If your child is not strong enough to hold their hands up in the air or bring their arms to their mouth, you can try lying your child on their side to make it a little easier.
Lying on one’s side can:
- allow your child to look and study their hands more than they would if they don’t have the strength to hold their hands within their line of vision
- help your child learn how to bring their hands to their mouth
- help your child learn to transfer objects from one hand to another, since it may be too challenging when they’re lying on their back
- help your child learn how to hold their hands in midline- helps your child learn where their body is in space and where the middle of their body is, which is important to help improve balance, which you need for nearly everything!
- begin the practice of rolling from tummy –> back and back–>tummy since they’re already halfway there when they’re on their side!
- work on head strength by having your little one practice turning their head to look up at you when they’re lying on their side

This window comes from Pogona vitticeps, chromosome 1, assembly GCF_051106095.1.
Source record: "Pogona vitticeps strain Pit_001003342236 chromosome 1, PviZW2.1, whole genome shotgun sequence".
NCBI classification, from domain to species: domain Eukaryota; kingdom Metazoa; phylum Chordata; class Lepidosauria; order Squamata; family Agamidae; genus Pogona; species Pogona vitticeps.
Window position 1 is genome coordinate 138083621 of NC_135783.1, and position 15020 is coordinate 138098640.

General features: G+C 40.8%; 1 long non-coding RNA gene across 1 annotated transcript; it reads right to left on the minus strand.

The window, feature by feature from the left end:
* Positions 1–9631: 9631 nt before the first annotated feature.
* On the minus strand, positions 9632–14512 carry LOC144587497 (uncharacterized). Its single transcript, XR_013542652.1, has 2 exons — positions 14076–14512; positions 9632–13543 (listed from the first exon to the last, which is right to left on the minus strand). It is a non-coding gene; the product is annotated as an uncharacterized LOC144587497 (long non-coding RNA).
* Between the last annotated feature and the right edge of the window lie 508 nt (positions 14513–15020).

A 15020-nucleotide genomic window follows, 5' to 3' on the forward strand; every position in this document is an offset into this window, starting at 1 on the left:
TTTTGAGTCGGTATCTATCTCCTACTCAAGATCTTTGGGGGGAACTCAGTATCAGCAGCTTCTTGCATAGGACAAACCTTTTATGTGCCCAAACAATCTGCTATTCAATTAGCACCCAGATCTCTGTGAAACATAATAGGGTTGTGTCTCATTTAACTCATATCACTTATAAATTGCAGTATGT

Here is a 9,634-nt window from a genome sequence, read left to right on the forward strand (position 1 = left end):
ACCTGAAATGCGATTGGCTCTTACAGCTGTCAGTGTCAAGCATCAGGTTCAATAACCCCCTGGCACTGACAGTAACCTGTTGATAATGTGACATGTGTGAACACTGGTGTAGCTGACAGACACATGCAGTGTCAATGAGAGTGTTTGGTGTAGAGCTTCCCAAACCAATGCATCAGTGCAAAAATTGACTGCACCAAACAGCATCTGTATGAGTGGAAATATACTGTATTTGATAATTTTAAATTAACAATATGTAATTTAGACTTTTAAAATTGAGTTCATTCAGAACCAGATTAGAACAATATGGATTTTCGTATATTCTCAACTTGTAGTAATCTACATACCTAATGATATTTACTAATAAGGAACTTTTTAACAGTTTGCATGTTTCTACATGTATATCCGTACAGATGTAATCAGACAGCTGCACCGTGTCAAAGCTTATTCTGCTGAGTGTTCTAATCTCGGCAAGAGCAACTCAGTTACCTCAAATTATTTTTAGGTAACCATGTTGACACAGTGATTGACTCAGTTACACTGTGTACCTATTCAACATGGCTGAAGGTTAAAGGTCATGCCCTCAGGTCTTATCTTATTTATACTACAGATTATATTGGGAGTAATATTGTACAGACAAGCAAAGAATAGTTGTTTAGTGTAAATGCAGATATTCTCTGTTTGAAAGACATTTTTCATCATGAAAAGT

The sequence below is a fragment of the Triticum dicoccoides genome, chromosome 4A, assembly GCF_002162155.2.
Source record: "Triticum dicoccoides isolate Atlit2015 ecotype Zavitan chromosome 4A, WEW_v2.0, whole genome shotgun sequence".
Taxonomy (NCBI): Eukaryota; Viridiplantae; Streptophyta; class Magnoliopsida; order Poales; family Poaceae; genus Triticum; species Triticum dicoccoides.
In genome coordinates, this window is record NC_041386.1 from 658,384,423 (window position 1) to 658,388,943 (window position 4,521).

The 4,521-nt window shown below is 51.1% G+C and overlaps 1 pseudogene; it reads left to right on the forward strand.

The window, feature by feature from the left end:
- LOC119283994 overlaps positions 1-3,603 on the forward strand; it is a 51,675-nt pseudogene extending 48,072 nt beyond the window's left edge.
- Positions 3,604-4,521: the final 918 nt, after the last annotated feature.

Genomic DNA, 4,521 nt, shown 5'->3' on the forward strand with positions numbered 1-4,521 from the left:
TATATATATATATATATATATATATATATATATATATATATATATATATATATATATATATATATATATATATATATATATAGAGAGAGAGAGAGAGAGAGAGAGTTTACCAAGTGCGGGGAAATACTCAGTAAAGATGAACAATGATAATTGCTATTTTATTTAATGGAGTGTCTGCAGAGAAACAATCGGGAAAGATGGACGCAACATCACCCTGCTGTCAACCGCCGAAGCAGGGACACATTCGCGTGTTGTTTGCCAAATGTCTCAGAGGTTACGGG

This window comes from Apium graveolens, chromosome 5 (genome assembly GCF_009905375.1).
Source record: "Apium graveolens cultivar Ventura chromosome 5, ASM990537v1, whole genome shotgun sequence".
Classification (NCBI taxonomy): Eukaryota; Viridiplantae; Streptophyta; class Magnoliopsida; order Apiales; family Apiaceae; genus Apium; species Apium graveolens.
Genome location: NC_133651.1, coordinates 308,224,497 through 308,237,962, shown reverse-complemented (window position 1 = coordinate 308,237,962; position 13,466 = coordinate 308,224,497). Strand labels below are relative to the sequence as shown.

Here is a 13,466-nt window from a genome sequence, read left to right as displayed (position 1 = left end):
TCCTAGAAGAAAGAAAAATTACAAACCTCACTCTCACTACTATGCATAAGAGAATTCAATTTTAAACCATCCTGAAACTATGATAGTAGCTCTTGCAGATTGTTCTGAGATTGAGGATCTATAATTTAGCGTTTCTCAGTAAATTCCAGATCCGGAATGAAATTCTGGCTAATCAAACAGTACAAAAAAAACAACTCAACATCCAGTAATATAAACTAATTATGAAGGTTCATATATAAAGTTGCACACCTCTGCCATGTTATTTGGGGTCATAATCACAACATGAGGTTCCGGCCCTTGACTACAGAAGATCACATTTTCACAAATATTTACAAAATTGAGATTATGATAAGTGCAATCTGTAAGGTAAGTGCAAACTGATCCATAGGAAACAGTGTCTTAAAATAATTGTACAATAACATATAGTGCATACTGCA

- help your infant get off the back of their head to ensure head shape continues to develop normally
Remember that this isn’t just for infants, this can also apply to older children who have strength impairments that don’t allow them to hold their arms/hands in their line of vision.
Some strategies I use to work on side-lying:
- simplest one is lying on the floor on one’s side
- If your child can’t stay balanced lying on their side by themselves, you can roll a towel or pillow behind them to give them some support
- you can use toys that only involve using 1 hand, or toys they can transfer from hand to hand (like small shapes or blocks)
- you can still work on strengthening by making them lift their arms in the air on their sides while reaching for an object higher up of the floor
- you can use small and large balls as easier objects to try to manipulate when lying on one’s side
- make sure to lie on both sides to work on both arms